Teens need messy books, according to author Jonathan Friesen.
“Messy books raise questions, without providing spoon-fed solutions,” Friesen wrote in an opinion piece for Fox News. “Messy books mimic life with their messy characters who muddle and fail — sometimes with finality.”
In reality, Friesen goes on to say, that “life simply unfolds. One moment we ride a good wave, and the next we are swept under.” Friesen knows this first hand since from adolescents, he has had to deal with Tourette syndrome, panic attacks and epilepsy.
So Friesen’s writes messy books, which is OK because “messy stories are good medicine” and they also remind us that we are not alone in what we what feel and deal with, according to Friesen.
Friesen, who is an international speaker, comes to Grand Rapids this month making a stop at the Barnes & Noble at Woodland Mall March 10. He scheduled to speak at 7 p.m.
Friesen has used his Tourette syndrome and epilepsy as a motivating force in his stories. His books, which include Jerk, California, The Last Martin, Aquifer, and Both of Me, give readers the opportunity to see life through the eyes of someone who is in some way disabled and struggling to be accepted and appreciated in their community. All of Jonathan’s books, which have earned him The American Library Association’s 2009 Schneider Award for Best Book for Teens and the Editor’s Choice Award, feature a lead character or protagonist with a physical or mental health condition.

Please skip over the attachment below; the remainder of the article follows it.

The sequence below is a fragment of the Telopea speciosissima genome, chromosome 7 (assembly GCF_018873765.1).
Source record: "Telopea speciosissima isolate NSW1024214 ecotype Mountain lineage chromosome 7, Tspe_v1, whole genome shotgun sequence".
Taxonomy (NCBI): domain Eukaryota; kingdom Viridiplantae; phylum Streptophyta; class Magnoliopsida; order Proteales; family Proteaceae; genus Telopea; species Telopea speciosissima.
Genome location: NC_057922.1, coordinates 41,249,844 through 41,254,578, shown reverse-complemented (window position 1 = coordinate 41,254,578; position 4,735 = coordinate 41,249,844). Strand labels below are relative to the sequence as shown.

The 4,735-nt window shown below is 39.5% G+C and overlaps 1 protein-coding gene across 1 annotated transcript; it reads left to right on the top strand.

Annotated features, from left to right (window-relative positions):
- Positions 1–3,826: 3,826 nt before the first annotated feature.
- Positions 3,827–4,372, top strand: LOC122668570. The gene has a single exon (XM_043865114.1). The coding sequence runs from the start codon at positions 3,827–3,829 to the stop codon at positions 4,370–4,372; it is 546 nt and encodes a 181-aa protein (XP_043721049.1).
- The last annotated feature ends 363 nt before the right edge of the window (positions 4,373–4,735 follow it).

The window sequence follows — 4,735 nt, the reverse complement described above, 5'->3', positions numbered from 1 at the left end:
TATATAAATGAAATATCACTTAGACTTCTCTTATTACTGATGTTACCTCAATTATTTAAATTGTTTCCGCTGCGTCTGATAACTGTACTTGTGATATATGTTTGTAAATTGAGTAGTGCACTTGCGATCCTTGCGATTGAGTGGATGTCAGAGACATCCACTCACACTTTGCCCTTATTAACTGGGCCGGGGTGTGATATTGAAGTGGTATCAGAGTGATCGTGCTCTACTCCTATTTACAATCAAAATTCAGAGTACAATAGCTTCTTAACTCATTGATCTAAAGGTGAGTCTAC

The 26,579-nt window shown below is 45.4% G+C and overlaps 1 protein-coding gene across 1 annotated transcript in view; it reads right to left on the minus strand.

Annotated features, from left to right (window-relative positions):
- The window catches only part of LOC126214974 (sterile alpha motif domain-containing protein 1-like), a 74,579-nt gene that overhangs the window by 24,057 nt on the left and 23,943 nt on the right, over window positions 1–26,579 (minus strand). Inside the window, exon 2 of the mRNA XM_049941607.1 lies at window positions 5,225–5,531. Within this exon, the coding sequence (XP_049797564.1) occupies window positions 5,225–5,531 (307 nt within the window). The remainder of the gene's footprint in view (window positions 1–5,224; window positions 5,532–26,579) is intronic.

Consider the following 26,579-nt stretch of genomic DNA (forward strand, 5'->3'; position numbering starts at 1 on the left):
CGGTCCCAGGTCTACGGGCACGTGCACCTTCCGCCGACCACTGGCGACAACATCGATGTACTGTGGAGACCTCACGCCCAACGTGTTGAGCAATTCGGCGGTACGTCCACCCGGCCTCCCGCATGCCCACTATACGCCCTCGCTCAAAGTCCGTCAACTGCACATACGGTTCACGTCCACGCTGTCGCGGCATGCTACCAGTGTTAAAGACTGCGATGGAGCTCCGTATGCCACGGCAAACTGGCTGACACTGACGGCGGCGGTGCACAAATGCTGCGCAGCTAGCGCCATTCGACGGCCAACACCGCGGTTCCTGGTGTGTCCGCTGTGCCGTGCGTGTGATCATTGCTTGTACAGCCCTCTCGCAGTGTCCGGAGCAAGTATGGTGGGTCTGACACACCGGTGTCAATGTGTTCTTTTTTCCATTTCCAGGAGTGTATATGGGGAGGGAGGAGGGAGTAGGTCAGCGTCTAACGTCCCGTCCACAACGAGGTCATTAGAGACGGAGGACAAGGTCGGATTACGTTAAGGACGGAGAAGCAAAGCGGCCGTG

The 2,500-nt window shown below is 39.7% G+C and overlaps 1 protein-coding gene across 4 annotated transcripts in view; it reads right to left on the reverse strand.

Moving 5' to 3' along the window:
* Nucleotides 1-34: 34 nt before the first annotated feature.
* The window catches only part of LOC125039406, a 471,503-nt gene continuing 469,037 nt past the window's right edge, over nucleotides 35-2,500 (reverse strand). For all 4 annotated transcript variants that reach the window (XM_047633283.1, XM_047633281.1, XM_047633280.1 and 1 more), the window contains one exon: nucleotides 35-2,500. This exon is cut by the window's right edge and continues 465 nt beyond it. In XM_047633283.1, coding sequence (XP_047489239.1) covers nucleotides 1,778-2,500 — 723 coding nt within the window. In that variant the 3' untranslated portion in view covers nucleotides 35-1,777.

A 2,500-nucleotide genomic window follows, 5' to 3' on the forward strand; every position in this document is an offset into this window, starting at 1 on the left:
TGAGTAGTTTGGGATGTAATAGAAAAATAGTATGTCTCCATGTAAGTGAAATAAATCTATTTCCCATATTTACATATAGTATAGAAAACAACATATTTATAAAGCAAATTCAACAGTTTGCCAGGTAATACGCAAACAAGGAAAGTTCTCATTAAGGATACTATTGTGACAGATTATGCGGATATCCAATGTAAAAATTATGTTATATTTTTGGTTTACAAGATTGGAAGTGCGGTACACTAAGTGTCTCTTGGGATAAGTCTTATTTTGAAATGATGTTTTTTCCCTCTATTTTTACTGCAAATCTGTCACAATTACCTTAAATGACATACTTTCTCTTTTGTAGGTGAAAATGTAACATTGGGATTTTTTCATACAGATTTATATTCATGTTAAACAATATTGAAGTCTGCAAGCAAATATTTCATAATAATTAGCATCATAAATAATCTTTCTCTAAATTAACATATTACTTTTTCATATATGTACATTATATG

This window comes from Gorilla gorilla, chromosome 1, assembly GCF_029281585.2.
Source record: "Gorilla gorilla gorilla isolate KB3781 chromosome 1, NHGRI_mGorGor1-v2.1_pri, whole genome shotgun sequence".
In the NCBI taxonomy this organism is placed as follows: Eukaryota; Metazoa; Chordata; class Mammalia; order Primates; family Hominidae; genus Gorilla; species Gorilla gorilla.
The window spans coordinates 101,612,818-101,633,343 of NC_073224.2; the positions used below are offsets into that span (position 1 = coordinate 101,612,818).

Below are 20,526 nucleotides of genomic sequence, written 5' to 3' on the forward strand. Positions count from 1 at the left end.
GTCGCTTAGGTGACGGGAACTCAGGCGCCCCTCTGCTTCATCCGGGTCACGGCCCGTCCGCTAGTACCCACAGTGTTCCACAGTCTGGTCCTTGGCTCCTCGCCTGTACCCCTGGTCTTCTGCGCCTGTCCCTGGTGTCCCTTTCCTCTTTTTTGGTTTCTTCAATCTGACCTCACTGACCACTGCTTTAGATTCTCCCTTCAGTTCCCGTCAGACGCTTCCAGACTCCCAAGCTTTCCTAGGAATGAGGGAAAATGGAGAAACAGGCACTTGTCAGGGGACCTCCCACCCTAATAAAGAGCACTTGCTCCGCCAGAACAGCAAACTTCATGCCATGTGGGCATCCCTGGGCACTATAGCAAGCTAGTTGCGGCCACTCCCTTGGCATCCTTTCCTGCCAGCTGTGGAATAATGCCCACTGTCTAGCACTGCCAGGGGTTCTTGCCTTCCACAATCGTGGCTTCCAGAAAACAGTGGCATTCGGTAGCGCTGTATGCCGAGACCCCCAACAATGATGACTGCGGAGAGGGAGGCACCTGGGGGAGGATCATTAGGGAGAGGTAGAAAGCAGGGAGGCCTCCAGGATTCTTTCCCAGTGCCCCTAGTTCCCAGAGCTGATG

His latest release, “Unfolding,” is a magical story of a child “dropped from the the Oklahoma sky” during a tornado. Her name is Stormi and she is the most perfect girl the narrator, Jonah, has ever met. Jonah has scoliosis and is debilitated by epileptic seizures, which he calls Old Rickety. And despite warnings from her grandfather, Stormi becomes Jonahs’s best friend and the two seek out the town’s biggest secret.
Friesen is the keynote speaker for the annual Michigan Reading Association Conference and a regular speaker at large and small events worldwide. He seeks to motivate and inspire young adult readers and writers through his personal story and message of accepting others for who they are, regardless of differences or disabilities.